The Girl In The Red Hoodie was (still is, though stay tuned) was my first self-epublished book for Kindle. As with all first attempts at something, it had issues.
The story itself was done about two years ago. I hadn’t really proofed it for copy yet, but I had proofed it for content. I made some changes here and there, tried to get the language into some semblance of continuity throughout, and generally tried to get the story onto paper the same way it was in my head. A friend of mine read through it, made a recommendation or two, which I then folded in.
Then it sat. The last of the revisions were finished near the beginning of this year. And then what did I do? I procrastinated. (Did I mention that I was a gigantic procrastinator?) I found every reason under the sun NOT to go back to the story. Work was always at the top of the list, given that I’m in the middle of some pretty large system implementations (the day-job calleth). There were family excuses. Birthdays and kids’ activities, and other stuff that didn’t really take up THAT much time. But they were great for excuses as to why I had yet to publish.
And then something snapped. Not sure what. One night it just became time. Time to work up a cover, time to format the book for Kindle, time to put it out there and see what happened. I didn’t have huge expectations. Still don’t. It’s just a short story, a little bite sized gulp of serial killer nastiness. I figured it might sell a few here and there, and those would be mostly to friends and family.
In the back of my head, I could also hear the one thing my friend had told me in December: “Every day you DON’T publish is day you DON’T make money. Every day you DO have something published is a day you COULD be making sales.”
Okay. It was time.
I think the big thing that was holding me back was the fear of that final mouse click. Would I put it out there and would it fail? Would it get crappy reviews? Once out there, would I ever be able to pull it back? Would I screw it up while trying to publish it?
The answer to all these questions was a big shrug of the shoulders. Who knows? Nobody. But until I got off the sofa and tried, I’d never know for sure.
I realized that fear was probably the biggest thing holding me back. It was time to take a big deep breath and jump into the deep end of the pool.
So what happened?
Well, after publishing it I made a couple of sales, including by some people I didn’t know. Okay, so, the fact that it sold some meant it didn’t fail. After all, it didn’t cost me anything to publish it except my time and about $15 for the underlying image I bought for the cover. I can’t say I’ve broken even to cover the cost of the cover image, but the Federal Tax return covered that for me.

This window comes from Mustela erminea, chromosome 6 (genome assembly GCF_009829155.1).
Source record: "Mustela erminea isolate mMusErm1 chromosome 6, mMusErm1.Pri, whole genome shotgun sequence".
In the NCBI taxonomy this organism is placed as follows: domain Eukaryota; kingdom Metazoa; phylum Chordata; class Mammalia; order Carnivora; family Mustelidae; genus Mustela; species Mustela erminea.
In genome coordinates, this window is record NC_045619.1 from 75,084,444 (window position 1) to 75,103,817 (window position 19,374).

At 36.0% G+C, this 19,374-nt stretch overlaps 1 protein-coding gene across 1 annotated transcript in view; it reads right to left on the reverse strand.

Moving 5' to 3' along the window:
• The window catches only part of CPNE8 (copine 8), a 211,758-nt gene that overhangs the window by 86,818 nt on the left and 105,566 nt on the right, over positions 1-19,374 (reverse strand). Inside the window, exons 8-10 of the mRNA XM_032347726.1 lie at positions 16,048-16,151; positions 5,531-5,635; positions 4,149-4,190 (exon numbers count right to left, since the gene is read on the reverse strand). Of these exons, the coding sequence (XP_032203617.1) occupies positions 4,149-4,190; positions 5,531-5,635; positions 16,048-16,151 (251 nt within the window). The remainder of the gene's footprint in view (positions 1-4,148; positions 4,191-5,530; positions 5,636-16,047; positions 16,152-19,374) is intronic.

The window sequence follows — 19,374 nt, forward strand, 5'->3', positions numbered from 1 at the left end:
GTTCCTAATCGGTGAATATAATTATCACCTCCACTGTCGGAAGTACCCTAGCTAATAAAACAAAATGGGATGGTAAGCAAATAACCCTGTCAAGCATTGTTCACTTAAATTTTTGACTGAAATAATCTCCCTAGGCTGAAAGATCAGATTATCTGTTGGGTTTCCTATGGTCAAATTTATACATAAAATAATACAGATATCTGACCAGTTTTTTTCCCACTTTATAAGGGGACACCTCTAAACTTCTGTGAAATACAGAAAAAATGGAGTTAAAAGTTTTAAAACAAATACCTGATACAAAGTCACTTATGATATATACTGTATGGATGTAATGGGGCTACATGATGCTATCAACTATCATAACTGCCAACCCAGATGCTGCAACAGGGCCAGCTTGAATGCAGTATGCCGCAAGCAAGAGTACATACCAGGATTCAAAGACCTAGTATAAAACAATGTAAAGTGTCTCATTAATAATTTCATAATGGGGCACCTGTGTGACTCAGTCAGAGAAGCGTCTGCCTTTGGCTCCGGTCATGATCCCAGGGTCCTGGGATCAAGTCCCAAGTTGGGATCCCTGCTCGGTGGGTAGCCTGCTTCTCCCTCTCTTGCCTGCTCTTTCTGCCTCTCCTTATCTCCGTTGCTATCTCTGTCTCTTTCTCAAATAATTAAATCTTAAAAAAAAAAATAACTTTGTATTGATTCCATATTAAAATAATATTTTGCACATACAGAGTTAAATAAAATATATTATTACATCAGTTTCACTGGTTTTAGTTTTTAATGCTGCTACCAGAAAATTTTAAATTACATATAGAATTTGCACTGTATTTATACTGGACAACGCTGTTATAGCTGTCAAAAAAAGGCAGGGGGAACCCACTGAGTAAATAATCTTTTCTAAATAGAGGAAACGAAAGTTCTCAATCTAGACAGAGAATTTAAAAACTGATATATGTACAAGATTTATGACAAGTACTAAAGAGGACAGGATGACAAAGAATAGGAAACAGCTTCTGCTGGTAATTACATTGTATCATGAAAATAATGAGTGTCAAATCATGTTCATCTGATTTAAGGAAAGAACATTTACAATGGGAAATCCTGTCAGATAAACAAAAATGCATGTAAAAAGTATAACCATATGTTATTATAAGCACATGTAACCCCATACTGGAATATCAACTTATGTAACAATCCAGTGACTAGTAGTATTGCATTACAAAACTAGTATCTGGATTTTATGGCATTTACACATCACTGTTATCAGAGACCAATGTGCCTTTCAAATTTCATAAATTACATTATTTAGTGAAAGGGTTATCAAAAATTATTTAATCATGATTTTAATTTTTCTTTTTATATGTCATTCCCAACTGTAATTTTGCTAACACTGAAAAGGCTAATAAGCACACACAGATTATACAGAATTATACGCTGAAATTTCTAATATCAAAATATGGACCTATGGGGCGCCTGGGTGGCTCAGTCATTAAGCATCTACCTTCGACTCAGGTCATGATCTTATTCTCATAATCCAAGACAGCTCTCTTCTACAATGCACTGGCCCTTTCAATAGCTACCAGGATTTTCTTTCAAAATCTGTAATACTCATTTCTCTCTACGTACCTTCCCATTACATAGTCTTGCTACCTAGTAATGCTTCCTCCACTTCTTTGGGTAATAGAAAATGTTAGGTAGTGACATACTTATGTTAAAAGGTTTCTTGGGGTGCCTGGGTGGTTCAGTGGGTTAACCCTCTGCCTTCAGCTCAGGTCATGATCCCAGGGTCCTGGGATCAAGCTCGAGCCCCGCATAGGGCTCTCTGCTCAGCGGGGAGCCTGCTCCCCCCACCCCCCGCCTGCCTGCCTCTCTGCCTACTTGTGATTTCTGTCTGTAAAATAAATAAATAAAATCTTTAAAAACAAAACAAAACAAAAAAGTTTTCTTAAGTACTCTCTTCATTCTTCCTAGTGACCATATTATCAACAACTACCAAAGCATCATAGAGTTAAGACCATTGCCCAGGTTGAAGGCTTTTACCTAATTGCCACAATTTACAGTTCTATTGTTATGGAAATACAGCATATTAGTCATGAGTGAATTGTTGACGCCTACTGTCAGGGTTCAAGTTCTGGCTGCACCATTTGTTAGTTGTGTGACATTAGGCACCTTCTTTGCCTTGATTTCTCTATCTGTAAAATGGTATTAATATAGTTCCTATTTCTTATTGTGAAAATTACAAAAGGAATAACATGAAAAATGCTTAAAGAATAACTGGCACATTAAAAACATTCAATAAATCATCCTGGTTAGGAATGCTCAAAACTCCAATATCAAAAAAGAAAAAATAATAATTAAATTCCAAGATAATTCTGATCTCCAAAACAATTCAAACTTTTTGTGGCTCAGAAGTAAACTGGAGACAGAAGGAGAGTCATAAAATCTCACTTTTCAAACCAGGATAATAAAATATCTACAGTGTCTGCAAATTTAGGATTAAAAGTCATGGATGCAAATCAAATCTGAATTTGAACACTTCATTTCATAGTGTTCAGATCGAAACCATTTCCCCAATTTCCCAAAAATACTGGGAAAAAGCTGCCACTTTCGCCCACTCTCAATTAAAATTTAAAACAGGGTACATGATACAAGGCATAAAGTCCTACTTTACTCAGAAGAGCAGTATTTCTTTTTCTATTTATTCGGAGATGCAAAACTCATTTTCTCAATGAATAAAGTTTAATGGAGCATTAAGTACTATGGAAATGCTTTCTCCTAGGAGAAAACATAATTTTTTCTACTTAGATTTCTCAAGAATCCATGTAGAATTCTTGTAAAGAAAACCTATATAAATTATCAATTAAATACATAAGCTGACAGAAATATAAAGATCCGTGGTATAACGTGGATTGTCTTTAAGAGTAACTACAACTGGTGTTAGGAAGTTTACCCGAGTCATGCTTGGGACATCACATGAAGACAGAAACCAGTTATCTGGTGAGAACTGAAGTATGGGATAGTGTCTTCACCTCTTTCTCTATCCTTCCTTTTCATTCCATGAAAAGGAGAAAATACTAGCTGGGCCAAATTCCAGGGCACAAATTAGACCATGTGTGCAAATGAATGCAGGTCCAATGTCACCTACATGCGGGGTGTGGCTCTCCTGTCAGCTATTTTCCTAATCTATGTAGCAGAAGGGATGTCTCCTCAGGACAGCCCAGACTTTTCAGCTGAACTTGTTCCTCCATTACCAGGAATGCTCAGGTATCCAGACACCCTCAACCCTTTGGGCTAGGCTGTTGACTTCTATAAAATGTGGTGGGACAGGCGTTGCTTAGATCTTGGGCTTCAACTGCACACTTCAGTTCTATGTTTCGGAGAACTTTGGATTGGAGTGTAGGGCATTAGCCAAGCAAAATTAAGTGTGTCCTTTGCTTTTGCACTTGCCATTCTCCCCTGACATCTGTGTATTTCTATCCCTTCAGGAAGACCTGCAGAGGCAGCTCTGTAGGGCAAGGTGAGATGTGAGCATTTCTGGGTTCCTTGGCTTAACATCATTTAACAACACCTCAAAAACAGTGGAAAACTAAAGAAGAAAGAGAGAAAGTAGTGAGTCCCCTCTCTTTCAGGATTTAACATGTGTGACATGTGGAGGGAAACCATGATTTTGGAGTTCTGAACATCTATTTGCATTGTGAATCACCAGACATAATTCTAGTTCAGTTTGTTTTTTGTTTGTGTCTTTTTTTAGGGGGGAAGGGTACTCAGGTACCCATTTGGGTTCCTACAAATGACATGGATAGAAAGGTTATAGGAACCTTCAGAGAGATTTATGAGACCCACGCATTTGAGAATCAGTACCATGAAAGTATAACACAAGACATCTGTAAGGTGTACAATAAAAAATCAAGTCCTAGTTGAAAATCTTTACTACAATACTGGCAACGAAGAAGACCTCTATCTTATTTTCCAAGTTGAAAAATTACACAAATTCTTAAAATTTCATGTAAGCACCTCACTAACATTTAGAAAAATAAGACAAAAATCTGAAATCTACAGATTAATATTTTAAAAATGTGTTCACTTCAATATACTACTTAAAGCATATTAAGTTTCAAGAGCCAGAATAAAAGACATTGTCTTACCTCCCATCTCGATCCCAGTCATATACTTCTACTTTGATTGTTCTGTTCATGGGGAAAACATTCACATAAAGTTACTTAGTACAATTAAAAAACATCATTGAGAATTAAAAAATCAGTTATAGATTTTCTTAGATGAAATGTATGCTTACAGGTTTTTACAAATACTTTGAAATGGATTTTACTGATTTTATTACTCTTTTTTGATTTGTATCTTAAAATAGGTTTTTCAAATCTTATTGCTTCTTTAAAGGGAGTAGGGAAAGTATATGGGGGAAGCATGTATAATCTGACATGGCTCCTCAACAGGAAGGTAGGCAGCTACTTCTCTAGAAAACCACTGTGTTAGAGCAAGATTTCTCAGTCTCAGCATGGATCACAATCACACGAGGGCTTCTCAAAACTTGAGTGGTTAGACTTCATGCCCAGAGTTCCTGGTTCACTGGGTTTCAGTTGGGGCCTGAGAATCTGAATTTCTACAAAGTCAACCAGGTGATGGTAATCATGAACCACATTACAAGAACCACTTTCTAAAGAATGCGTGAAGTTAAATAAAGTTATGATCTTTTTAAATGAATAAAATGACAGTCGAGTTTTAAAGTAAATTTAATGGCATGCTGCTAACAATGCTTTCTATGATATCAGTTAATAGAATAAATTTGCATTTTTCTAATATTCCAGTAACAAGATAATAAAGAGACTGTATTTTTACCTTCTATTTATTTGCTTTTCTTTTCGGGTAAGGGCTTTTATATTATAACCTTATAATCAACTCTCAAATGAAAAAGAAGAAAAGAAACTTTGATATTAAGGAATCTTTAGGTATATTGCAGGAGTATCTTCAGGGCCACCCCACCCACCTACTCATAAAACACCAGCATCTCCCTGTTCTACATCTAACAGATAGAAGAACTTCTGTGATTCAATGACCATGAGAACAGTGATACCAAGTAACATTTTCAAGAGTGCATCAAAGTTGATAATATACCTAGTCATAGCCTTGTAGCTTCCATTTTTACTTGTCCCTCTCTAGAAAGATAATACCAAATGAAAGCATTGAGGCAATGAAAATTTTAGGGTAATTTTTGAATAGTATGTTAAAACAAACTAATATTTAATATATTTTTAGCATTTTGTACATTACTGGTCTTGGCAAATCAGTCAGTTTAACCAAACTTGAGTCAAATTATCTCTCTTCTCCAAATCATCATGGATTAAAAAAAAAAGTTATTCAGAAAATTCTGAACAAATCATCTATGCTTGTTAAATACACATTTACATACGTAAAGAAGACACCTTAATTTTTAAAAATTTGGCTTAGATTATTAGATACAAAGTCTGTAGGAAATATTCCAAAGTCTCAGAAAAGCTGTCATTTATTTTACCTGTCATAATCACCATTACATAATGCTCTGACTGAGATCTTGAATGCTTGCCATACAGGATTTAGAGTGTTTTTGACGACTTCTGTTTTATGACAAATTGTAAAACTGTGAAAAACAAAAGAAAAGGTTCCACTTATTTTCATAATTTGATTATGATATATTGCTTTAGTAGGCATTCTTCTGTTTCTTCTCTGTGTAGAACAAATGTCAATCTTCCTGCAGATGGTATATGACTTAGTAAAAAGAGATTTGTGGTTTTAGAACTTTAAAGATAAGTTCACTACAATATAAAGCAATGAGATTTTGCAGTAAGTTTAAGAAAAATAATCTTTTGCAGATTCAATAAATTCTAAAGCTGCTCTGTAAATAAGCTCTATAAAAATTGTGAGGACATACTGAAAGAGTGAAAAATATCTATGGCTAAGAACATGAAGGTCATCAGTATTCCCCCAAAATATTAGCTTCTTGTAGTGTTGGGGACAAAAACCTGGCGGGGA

Did I get crappy reviews? Nope. I haven’t gotten a single one to date, so no problem there.
Can I pull it back if need be? Sure. Amazon’s Kindle Direct Publishing program will let you take the book offline whenever you want. So no danger there.
Did I screw it up while publishing? Well….a little.
In my hurry to get it out on Amazon for Kindle, I may have missed one or two (or more) tiny grammatical and spelling mistakes. Oh yeah, that proof for copy. Forgot that step. And for me, an English lit major, it was more than a little embarrassing for my mother, who bought and read it, to email me saying, “great story, but there were some typos in it, do you want me to send you a list?”. With a hung head I said “yes”.
About three weeks after publishing The Girl In The Red Hoodie, I revised the source document and then resaved the (new) final copy as a Kindle formatted document. I re-uploaded the file and now it’s as good as new. Actually, it’s better than new, since the original “new” version had typos.
What’s the moral of this story? I guess it’s twofold:
- Don’t procrastinate. Keep working forward, even if it’s tiny tiny tiny steps forward. But keep some momentum going or else you’ll stutter and stall.
- Don’t rush. Do things right. This includes proofreading your work or having somebody else who’s exceptional at it go through it. Cause it’s a reflection on YOU, the self-publisher, if you publish an e-book with crappy formatting or textual errors.
Was that too soapbox-y? I hope not. Cause part of the point of me sharing my experience with you is telling you where I screwed up so that you don’t make the same mistakes.
Til next time…